- Identify – affirm or express their identity and sense of belonging
- Contribute – give back to society
The home purchase journey often spans months, giving builders and developers multiple opportunities along this path to engage customers in some powerful ways.
How might you invert the way you think about marketing? Can we give up rigid control and stop erecting meaningless barriers that customers get around anyway, and think like a customer, collaborating with external resources and engaging vibrant communities of people? Are there ways you can encourage (not limit) connection between customers and let them share their experiences directly, through direct interaction with neighbors already living in a community, or by throwing a block party before the block is built, encouraging connection and friendship?
Real estate involves selling a dream. How might you demonstrate what life will be like living in your home or community before it’s physically there on the ground to see? New technology is becoming more accessible daily – how can you use it to go beyond the typical AR/VR displays to take people outside their expected experience? In their new Reed’s Crossing community outside Portland, Oregon, developer Newland gives home shoppers the chance to “ride a bike” on a virtual reality tour of their community trail system. Trails will be important to their health-focused buyers in this community just s few miles from Nike’s corporate headquarters.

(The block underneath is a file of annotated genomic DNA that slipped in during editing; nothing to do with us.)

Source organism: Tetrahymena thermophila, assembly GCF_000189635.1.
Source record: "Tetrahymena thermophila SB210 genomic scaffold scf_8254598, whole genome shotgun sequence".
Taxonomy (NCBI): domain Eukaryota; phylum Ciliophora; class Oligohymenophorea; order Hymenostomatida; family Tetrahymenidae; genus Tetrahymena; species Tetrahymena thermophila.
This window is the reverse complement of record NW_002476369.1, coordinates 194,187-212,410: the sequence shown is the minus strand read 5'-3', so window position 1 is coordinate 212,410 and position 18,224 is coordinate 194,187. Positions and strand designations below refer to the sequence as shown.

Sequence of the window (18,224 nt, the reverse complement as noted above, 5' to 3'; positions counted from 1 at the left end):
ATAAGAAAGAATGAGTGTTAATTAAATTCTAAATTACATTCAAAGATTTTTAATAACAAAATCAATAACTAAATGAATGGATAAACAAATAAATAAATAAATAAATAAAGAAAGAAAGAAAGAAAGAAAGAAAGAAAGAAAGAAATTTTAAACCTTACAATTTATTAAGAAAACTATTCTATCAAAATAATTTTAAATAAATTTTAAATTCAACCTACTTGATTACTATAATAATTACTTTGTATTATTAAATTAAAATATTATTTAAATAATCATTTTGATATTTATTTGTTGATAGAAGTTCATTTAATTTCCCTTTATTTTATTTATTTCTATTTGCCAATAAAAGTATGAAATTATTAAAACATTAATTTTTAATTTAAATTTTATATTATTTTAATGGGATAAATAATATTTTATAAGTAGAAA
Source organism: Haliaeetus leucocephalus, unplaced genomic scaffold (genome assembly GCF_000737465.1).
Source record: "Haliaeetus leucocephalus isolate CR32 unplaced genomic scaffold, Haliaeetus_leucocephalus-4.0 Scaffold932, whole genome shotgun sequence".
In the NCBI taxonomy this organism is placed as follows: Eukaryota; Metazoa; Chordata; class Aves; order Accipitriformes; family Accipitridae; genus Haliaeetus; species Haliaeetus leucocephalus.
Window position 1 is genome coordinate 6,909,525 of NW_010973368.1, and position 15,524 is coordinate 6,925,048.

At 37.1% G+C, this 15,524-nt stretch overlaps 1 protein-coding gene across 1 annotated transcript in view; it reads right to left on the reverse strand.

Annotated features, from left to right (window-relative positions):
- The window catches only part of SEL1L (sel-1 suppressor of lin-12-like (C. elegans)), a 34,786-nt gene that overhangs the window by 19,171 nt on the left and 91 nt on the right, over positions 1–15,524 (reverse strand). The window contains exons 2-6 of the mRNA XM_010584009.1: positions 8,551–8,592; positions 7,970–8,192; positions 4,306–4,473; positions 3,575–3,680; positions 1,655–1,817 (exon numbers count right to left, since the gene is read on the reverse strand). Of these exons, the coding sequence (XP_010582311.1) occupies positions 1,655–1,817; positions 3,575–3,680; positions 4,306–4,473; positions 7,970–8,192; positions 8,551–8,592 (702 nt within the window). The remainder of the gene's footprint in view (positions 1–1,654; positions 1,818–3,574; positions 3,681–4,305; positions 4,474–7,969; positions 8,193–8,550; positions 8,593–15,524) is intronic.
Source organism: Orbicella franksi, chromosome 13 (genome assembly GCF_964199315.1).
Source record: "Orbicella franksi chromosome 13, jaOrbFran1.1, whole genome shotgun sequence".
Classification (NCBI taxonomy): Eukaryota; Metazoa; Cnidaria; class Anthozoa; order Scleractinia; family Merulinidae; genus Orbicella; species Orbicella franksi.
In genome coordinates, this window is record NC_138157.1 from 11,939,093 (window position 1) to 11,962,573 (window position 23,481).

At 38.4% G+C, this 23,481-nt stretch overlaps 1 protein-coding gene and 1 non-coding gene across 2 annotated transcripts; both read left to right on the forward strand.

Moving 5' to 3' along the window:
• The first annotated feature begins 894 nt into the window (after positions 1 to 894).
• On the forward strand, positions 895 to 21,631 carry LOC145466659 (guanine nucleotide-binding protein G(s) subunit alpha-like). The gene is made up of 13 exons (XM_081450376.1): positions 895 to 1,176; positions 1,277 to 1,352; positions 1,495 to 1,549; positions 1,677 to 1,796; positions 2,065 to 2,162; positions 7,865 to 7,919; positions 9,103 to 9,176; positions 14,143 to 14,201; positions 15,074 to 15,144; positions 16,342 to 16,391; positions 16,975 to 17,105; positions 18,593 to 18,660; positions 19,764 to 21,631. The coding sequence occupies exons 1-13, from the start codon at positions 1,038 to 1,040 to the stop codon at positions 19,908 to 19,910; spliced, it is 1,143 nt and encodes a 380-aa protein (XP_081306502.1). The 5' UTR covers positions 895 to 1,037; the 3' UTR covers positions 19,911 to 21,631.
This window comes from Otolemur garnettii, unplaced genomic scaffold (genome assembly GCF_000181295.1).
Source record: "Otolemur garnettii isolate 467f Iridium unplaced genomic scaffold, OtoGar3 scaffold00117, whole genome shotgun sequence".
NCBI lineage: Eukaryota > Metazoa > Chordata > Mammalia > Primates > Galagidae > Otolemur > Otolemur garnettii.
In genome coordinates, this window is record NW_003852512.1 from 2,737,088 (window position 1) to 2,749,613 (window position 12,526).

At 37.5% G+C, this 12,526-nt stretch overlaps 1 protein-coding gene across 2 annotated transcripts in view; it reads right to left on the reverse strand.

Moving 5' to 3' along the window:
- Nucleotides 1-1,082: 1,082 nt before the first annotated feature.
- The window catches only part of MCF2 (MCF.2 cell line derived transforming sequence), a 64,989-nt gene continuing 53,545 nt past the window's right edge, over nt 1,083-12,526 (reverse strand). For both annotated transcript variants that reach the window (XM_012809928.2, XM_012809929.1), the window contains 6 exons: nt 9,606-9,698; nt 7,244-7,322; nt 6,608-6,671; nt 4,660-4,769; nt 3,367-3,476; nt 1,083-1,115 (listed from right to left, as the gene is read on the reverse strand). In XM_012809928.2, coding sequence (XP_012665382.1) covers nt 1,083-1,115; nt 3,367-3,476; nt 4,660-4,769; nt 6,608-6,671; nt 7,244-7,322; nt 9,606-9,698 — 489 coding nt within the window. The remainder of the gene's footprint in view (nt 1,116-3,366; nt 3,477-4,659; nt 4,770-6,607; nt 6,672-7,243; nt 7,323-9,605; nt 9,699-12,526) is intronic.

How might you open up your design or building process and give buyers a chance to look beneath the hood, gaining new insights in the process, and building trust as a result? How might you explain what drove the community vision, the decisions you made about where the parks are located, and why the trails connect where they do? This is the stuff that community legends are made of and people take pride and interest in.